Nearly 20 years ago I drove six hours and arrived all alone at Sundance Kayak School in southern Oregon for my first lessons in whitewater kayaking. In order not to leave our young children, my husband and I had decided to try this new sport one at a time, I the first summer, he the next.
Thank you for reading the MtDemocrat.com digital edition. In order to continue reading this story please choose one of the following options.
If you are a current subscriber and wish to obtain access to MtDemocrat.com, please select the Subscriber Verification option below. If you already have a login, please select "Login" at the lower right corner of this box.
Special Introductory Offer
For a short time we will be offering a discount to those who call us in order to obtain access to MtDemocrat.com and start your print subscription. Our customer support team will be standing by Monday through Friday, 8am to 5pm to assist you.
If you are not a current subscriber and wish not to take advantage of our special introductory offer, please select the $12 monthly option below to obtain access to MtDemocrat.com and start your online subscription
Stepping into the unfamiliar environment of a nine-day kayaking school, I felt anxious and alone.
I soon encountered Hayden, our lead instructor, who was younger than I by at least 10 years, skinny, bearded, with kind brown eyes. He greeted the prospective kayakers warmly and talked about safety and the skills we would be learning.
Rolling (an important technique to right yourself after capsizing) sounded especially difficult.
At 45, I was the oldest woman in the class. I had whitewater experience as a rafting guide, but that didn’t help me with rolling. We spent five days practicing close to the school, and then packed for a four-day trip on the 40-mile wilderness run of the Rogue River.
I hadn’t yet managed a single, independent roll. The river would be bigger, with real rapids. I felt vulnerable — emotionally and physically.
I needn’t have worried. Whenever a newbie capsized, Hayden or another instructor zoomed to the rescue, like Mom when a toddler stumbles, often righting us with a boat-turning technique called “the hand of God.” (The floundering kayaker does nothing — you don’t even realize a rescuer has come —but suddenly you’re upright.)
The relief I felt being rescued led me to remember the only scientific fact I know about ducklings: They imprint on Mama and follow her anywhere. I began to view Hayden as my mother duck.
My trip began to fill up with small victories — a rock skirted, a rapid successfully run, and a tent I set up alone, for the first time ever, in a downpour.
Although the triumphs were mine, I remember Hayden as part of the story. Maybe he reassured me on the water or praised me after the tent episode. I don’t remember, but I loved Mama Duck more than ever.
When the trip ended, I was sold on kayaking, and for several years, I sent Christmas cards to Hayden, thanking him for my new sport. Eventually I stopped sending cards, but I still thought about him.
A few weeks ago I learned that he would be a guide on our six-day kayak trip down the Middle Fork of the Salmon River in Idaho. The river was going to be especially high this year and Hayden and his wife were coming to help.
I was excited beyond belief. After 20 years, I would reunite with Mama Duck. I told myself he might have gray hair now, but I didn’t believe it.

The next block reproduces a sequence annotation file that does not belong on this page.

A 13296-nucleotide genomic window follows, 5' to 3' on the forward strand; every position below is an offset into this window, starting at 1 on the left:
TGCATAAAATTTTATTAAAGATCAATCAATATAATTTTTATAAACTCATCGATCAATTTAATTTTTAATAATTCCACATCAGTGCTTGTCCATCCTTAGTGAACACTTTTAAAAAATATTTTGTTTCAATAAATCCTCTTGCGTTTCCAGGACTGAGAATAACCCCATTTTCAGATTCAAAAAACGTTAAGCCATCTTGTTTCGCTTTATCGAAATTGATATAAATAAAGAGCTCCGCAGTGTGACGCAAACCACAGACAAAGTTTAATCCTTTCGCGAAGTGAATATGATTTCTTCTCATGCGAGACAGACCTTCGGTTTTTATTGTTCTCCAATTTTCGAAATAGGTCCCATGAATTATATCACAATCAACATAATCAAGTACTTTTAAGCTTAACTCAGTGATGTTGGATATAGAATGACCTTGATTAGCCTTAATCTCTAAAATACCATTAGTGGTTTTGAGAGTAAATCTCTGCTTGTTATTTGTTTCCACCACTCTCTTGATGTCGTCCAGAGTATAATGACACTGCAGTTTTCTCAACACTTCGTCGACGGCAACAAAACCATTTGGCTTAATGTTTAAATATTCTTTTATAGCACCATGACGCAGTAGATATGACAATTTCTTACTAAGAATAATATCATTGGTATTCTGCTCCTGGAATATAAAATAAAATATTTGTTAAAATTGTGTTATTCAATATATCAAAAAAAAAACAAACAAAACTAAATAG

On the first day I met a tall, dark-haired kayaker whose eyes could have been Hayden’s, but this man was taller than I remembered, and in some way, more reserved. We exchanged greetings. Once we began paddling, the swollen river clamored for my focus and non-stop attention.
I didn’t get much time with Hayden. He was assigned to the advanced boaters, so I only watched his graceful paddling from a distance. I told him I was excited to see him again, but I realized there was no way his memory could have the drama of mine. He doesn’t even teach kayaking anymore, having found better-paying work as a fishing guide.
I wanted to talk to him about what kayaking means in my life.
I wanted to tell him that the feeling I get on the water is primal and totally me, and that I might have missed it without him. I wanted to tell him about all the people I’ve met through kayaking and how it brings me closer to my husband, too.
I wanted him to know that I’m a different person because I kayak, because I take an athletic risk and have learned to be strong in that way. I wanted to tell him that now, at 64, I’m usually the oldest woman in the group, and how remarkable that seems.
I wanted to tell him how being out in nature would never have moved me as it does, if I hadn’t been on water, in water, even under water, and that now, I roll up. I wanted to tell him how I observe rivers, especially my home river, for its rises and falls and the effects of weather and how that leads me to track the animals near the river and the people in the small town up there.
If I hadn’t felt safe in my first lessons, if I hadn’t known that someone would rescue me when my roll failed, if I hadn’t seen Hayden’s bright smile every step of the journey 20 years ago, my passion might not have emerged.
I never managed to say all that to Hayden, but I told him I was his baby duck. That must have been a strange thing to hear from a tall, 64-year-old kayaker in a bulky blue-and-purple drysuit, but I think he understood.
I loved water before he taught me to kayak; now I dance with rivers in an ever-closer embrace.
Marion Franck is a columnist for the Davis Enterprise. She is a part-time resident of El Dorado County.